4. Load config.json synchronously

In the provider, you can do the following:

envconfig.provider("EnvConfig", function() {
this.$get = function() {
var q = jQuery.ajax({
type: 'GET', url: '/config.json', cache: false, async: false, contentType: 'application/json', dataType: 'json'
if (q.status === 200) {
angular.extend(envConfig, angular.fromJson(q.responseText));
return envConfig;

Notice, that the q.responseText is a string and is converted to Json object using angular.fromJson(). Also by using angular.extend, you can merge the local envConfig with the target one – this allows you to keep some default values that you dont want to immediately expose.

5. How about profiles?

If you have multiple profiles in the config.json, you can simply use the following technique:

this.$get = ['$location', function($location) {
var profile = $ || 'default';
var q = jQuery.ajax({
type: 'GET', url: '/config.json', cache: false, async: false, contentType: 'application/json', dataType: 'json'
if (q.status === 200) {
angular.extend(envConfig, angular.fromJson(q.responseText)[profile]);

return envConfig;

And your config.json is like:

  "development": { "restUrl" : "http://devserver/rest/api" },
  "qa": { "restUrl" : "http://qaserver/rest/api" }

And then call your url as http://localhost:9000/index.html?profile=development

While adding profile query string may not be recommended for production, if you are testing your UI against several backend instances, this might just help.

Thoughts on SpringBoot

In its new avatar, Spring enters the opinionated frameworks marketspace, and finally takes the Sinatra/Scalatra/Ratpack/Dropwizard/Spark route, where embedded containers (ie no external server containers) will start dictating the future. Whats an opinionated framework anyway? Aint all frameworks opinionated? To me every piece of code is just as opinionated as the developer who wrote it. Here are my observations about SpringBoot, after having worked with it for about 6 weeks.

1. Build support for gradle (+)
SpringBoot apps can be built using both maven and gradle. But I believe Gradle will eventually dominate the world of buildscripts. So the sooner your team moves to gradle, better will be your quality of this life and perhaps, next life too. Are you listening, .Net?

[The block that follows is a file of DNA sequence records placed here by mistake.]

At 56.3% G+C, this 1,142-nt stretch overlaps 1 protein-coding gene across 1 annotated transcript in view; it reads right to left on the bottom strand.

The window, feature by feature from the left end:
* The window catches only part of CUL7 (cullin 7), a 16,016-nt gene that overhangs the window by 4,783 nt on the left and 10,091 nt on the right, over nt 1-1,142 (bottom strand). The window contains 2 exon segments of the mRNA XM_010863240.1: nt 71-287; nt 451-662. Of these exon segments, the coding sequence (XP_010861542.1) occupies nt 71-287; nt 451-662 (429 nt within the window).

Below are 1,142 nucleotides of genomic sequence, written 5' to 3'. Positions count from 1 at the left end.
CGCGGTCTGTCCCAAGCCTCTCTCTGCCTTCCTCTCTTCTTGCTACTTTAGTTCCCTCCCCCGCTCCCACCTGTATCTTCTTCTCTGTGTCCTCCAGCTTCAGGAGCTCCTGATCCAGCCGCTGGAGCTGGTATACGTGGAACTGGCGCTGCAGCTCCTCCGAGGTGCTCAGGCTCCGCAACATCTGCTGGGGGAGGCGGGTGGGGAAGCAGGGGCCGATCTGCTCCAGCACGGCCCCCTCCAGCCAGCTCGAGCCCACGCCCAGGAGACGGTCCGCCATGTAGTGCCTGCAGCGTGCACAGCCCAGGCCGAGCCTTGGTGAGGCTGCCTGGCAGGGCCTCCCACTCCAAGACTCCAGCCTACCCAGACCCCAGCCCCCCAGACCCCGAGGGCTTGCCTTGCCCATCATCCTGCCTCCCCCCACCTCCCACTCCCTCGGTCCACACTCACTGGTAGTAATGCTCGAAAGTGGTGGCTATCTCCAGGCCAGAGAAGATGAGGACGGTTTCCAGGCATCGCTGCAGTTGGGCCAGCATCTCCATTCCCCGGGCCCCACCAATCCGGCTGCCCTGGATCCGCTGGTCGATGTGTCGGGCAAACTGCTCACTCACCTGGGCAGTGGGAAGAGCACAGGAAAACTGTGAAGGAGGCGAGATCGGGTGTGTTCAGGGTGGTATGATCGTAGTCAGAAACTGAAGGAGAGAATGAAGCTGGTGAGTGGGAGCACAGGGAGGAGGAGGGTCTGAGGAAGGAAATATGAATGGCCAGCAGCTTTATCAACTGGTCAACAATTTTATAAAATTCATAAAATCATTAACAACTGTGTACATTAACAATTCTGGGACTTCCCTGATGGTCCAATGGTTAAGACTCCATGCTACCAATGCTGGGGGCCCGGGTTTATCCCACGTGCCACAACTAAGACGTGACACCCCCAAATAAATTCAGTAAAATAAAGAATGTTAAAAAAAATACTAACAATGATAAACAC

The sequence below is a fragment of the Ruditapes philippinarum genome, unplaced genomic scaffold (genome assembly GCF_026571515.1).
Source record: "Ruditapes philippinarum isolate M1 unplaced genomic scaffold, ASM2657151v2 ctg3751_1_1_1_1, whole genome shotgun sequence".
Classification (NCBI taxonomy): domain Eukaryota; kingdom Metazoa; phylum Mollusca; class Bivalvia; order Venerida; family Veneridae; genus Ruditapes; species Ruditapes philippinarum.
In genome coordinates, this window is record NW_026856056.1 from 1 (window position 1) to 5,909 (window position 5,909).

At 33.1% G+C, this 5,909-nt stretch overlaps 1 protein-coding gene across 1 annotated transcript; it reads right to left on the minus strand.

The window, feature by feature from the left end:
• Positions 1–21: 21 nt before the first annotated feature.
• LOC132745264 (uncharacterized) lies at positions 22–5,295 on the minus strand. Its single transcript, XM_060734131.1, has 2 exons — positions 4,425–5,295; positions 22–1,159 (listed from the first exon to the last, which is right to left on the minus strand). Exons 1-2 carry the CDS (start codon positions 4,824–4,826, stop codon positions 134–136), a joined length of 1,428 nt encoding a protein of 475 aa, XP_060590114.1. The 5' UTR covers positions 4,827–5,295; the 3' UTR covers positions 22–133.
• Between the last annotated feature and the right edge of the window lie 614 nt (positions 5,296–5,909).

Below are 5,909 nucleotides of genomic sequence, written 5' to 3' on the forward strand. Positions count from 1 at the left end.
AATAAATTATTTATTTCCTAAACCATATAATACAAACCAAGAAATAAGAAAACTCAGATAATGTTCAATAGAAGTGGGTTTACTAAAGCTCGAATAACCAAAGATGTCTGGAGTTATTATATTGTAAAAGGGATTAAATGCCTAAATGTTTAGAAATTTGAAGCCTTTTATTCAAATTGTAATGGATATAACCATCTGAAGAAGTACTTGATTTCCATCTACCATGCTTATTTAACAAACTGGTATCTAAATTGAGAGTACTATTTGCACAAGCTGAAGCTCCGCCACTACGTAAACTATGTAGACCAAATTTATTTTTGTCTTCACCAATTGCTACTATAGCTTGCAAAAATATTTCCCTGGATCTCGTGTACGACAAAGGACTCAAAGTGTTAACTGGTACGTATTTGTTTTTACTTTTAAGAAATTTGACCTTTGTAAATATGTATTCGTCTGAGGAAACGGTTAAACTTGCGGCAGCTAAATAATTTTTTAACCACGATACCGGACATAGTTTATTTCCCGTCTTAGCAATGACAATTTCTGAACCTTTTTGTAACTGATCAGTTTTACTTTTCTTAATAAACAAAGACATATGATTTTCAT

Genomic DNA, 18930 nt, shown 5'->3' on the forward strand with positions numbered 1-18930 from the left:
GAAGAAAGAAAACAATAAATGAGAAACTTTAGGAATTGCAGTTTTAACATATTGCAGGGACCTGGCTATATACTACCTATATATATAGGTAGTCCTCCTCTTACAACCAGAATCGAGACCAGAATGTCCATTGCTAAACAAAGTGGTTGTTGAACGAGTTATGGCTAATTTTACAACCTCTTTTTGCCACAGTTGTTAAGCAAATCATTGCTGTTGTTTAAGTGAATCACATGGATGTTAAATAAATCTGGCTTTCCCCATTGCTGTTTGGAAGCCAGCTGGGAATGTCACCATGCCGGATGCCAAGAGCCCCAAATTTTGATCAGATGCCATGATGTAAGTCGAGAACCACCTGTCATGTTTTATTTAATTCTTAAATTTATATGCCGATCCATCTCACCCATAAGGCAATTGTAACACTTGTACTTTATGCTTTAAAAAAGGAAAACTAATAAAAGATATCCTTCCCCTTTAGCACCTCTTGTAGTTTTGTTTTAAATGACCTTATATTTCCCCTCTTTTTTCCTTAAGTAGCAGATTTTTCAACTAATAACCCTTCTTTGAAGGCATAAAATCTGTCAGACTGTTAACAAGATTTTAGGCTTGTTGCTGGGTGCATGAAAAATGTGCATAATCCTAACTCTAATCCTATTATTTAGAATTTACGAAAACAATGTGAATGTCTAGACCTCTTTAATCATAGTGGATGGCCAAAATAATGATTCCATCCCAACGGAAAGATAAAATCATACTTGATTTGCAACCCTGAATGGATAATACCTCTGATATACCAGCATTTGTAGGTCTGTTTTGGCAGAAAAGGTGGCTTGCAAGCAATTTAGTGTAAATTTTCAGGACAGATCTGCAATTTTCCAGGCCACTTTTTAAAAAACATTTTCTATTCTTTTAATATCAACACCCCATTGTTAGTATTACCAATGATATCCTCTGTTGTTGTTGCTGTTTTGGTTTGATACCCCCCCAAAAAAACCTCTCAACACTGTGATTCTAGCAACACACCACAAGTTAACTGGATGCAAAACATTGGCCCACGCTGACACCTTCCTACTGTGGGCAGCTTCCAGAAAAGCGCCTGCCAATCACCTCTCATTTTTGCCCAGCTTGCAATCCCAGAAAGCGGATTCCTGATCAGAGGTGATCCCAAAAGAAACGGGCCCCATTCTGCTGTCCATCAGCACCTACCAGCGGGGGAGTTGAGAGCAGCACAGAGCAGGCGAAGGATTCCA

2. Starter poms (+)
Remember your 500 line pom.xml, where the tag <dependency> occurs 25000 times? Say good bye and start using starter-poms. Combined with gradle, a typical build file is now about 30 lines.

3. Configurations (+/-)
Spring is among the last standing action heros of xml-based application configuration in jvm world. Super hit when introduced, but soon became a liability. Thankfully, many developers challenged the xml tag soup and created innovative web frameworks (Wicket, Play etc.). Those who work with the Spring-based framework Grails, may have not touched an xml for a good period of time. If Spring MVC developers are still stuck with Spring without adapting Grails, I fail to understand why (well except for business impositions).

Ironically, SpringBoot seems to have many opinions when it comes to configuration – it supports 3 flavors of bean configurations: xml, annotation and groovy dsl. Having worked with Grails and other non-xml based applications for the last few years, picking up SpringBoot was bit of a chore. Grails autowires beans by name, and when custom beans are required, there is this wonderful bean builder. For me, java annotations are no better than xml configuration. Xml configuration proliferates verbosity but annotations defeat the purpose of wiring objects separate from code. While it brings type-safety, it also lets you mix code, configuration and logic and I think its a total mess. Annotations are like antibiotics – good in small doses (@ToString, @RestController, @AutoClone etc.), too many side-effects with overdose – building whole applications using annotations is @NotMyStyleOfTea.